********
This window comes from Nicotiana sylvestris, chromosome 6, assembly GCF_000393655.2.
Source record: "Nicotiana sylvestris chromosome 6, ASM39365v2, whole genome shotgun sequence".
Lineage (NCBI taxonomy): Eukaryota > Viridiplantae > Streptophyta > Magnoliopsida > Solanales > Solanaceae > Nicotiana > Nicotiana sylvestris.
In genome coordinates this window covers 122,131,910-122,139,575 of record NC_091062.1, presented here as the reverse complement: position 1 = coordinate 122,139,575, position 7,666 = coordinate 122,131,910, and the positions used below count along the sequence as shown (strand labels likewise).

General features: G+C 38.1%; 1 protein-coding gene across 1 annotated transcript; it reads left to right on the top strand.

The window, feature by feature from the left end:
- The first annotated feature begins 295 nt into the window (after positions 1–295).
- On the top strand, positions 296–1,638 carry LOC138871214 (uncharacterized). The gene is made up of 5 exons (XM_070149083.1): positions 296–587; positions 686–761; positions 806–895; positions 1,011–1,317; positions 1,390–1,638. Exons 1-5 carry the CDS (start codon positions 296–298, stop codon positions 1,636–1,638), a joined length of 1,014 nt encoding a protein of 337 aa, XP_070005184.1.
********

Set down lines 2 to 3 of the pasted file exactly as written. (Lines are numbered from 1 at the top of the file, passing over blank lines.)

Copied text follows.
Source record: "Nicotiana sylvestris chromosome 6, ASM39365v2, whole genome shotgun sequence".
Lineage (NCBI taxonomy): Eukaryota > Viridiplantae > Streptophyta > Magnoliopsida > Solanales > Solanaceae > Nicotiana > Nicotiana sylvestris.